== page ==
Concordia University. "How smart are your clothes? Interactive electronic fabrics created." ScienceDaily. ScienceDaily, 17 April 2013. <www.sciencedaily.com/releases/2013/04/130417092204.htm>.
Concordia University. (2013, April 17). How smart are your clothes? Interactive electronic fabrics created. ScienceDaily. Retrieved July 23, 2014 from www.sciencedaily.com/releases/2013/04/130417092204.htm
Concordia University. "How smart are your clothes? Interactive electronic fabrics created." ScienceDaily. www.sciencedaily.com/releases/2013/04/130417092204.htm (accessed July 23, 2014).

Share This




More Matter & Energy News

Wednesday, July 23, 2014

Featured Research

from universities, journals, and other organizations


Featured Videos

from AP, Reuters, AFP, and other news services

Government Approves East Coast Oil Exploration

Government Approves East Coast Oil Exploration

AP (July 18, 2014) — The Obama administration approved the use of sonic cannons to discover deposits under the ocean floor by shooting sound waves 100 times louder than a jet engine through waters shared by endangered whales and turtles. (July 18) Video provided by AP
Powered by NewsLook.com
Sunken German U-Boat Clearly Visible For First Time

Sunken German U-Boat Clearly Visible For First Time

Newsy (July 18, 2014) — The wreckage of the German submarine U-166 has become clearly visible for the first time since it was discovered in 2001. Video provided by Newsy
Powered by NewsLook.com
Obama: U.S. Must Have "smartest Airports, Best Power Grid"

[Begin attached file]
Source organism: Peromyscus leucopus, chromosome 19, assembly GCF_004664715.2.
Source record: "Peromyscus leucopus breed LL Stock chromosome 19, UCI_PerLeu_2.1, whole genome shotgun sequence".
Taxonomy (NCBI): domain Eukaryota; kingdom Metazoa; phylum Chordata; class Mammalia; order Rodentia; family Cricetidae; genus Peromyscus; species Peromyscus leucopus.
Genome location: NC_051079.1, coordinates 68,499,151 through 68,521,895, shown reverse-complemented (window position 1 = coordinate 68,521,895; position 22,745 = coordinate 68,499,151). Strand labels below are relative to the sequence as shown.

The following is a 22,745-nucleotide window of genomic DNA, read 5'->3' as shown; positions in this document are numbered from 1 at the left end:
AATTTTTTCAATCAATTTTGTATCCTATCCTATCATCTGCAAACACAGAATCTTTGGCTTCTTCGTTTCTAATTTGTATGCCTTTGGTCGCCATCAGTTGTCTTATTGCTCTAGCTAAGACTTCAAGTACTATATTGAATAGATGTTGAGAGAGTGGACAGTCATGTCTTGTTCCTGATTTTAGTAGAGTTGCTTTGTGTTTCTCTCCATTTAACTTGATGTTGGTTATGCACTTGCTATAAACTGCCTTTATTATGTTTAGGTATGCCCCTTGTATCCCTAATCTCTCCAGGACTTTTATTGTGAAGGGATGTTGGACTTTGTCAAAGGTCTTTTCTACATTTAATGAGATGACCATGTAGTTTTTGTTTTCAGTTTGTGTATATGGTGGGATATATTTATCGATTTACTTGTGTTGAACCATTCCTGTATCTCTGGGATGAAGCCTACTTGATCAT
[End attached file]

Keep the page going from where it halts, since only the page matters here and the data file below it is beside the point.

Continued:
Obama: U.S. Must Have "smartest Airports, Best Power Grid"

Reuters - US Online Video (July 17, 2014) — President Barak Obama stopped by at a lunch counter in Delaware before making remarks about boosting the nation's infrastructure. Mana Rabiee reports. Video provided by Reuters
Powered by NewsLook.com
Crude Oil Prices Bounce Back After Falling Below $100 a Barrel

Crude Oil Prices Bounce Back After Falling Below $100 a Barrel

TheStreet (July 16, 2014) — Oil Futures are bouncing back after tumbling below $100 a barrel for the first time since May yesterday. Jeff Grossman is the president of BRG Brokerage and trades at the NYMEX. Grossman tells TheStreet the Middle East is always a concern for oil traders. Oil prices were pushed down in recent weeks on Libya increasing its production. Supply disruptions in Iraq fading also contributed to prices falling. News from China's economic front showing a growth for the second quarter also calmed fears on its slowdown. Jeff Grossman talks to TheStreet's Susannah Lee on this and more on the Energy Department's Energy Information Administration (EIA) report. Video provided by TheStreet
Powered by NewsLook.com

Search ScienceDaily

Number of stories in archives: 140,361

Find with keyword(s):
 
Enter a keyword or phrase to search ScienceDaily for related topics and research stories.

Save/Print:
Share:  

Breaking News:
from the past week

In Other News

... from NewsDaily.com

Science News

Health News

Environment News

Technology News



Save/Print:
Share:  

Free Subscriptions


Get the latest science news with ScienceDaily's free email newsletters, updated daily and weekly. Or view hourly updated newsfeeds in your RSS reader:

Get Social & Mobile


Keep up to date with the latest news from ScienceDaily via social networks and mobile apps:

Have Feedback?


Tell us what you think of ScienceDaily -- we welcome both positive and negative comments. Have any problems using the site? Questions?
Mobile iPhone Android Web
Follow Facebook Twitter Google+
Subscribe RSS Feeds Email Newsletters
Latest Headlines Health & Medicine Mind & Brain Space & Time Matter & Energy Computers & Math Plants & Animals Earth & Climate Fossils & Ruins